Despite the problems of the federal health care website, something useful is coming out of the start of Obamacare, especially in Oregon. It is giving people a glimpse of what health insurance actually costs. And the news may come as a bit of a shock to people accustomed to being covered at work or through Medicare or Medicare Advantage programs.
You can get a look at what different insurance providers charge on Cover Oregon, the online marketplace set up by the state under the Obamacare program. Take a family of four, with the parents in their mid-30s and the kids aged 12 and 9, and a household income of $54,000.
An advance tax credit would help pay their premiums, and still the cheapest plan available to them in one of the Albany ZIP codes would cost them $223 a month. If they need care, their deductible would be $5,250 per person or $10,500 for the family. Their maximum out of pocket medical expense would be $12,700.
The actual premium would be $480 a month, but $257 of that would be paid by the government, or the taxpayers. Some 600,000 people in Oregon are said to lack health insurance. If they all were in families of four in that income bracket and picked the cheapest policy, the tax subsidy alone would total at least $462 million a year. And that’s just in this small state.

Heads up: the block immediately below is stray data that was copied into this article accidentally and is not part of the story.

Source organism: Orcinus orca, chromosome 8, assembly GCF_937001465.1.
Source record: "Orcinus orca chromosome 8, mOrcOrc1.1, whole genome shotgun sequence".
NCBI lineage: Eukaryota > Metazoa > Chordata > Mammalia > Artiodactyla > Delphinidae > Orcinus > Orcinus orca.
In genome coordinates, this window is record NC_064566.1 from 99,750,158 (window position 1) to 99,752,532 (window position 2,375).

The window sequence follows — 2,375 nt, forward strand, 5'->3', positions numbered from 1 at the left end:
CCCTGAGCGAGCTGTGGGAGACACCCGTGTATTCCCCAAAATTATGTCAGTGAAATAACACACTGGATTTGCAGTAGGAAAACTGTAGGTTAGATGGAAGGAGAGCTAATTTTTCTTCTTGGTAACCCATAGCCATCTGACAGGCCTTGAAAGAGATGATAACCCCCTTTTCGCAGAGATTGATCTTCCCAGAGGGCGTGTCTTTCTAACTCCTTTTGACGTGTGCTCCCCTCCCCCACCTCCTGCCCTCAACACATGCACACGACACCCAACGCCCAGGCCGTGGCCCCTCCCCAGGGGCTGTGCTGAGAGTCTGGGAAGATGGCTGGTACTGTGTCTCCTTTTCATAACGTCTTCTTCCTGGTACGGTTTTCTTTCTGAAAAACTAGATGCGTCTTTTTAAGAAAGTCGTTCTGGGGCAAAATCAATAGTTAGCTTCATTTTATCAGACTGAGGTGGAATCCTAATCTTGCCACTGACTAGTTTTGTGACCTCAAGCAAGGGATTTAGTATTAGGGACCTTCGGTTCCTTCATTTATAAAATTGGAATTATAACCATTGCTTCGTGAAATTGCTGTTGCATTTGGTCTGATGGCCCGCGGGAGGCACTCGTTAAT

Where’s the government going to get all that additional cash? (hh)
Steven Zielke, on Facebook: Hasso, you ask how the government is going to pay for this. How do they pay right now for all of the uninsured people who need care? The answer is we all pay. We all pay extra each month so that people who don’t have insurance can be paid for.
Tom LePage, on Facebook: Many of us were vilified for predicting the disaster this has turned out to be. Sadly, it is even worse than I had feared. Let’s face it, one of the few things that the federal government has any real business being in charge of — national defense — they still haven’t got right after 200+ years. We have all heard, and continue to hear, the stories of waste, fraud, and corruption in military contracts. One has to be willfully ignorant (or exceedingly uninformed) to believe they can improve health care.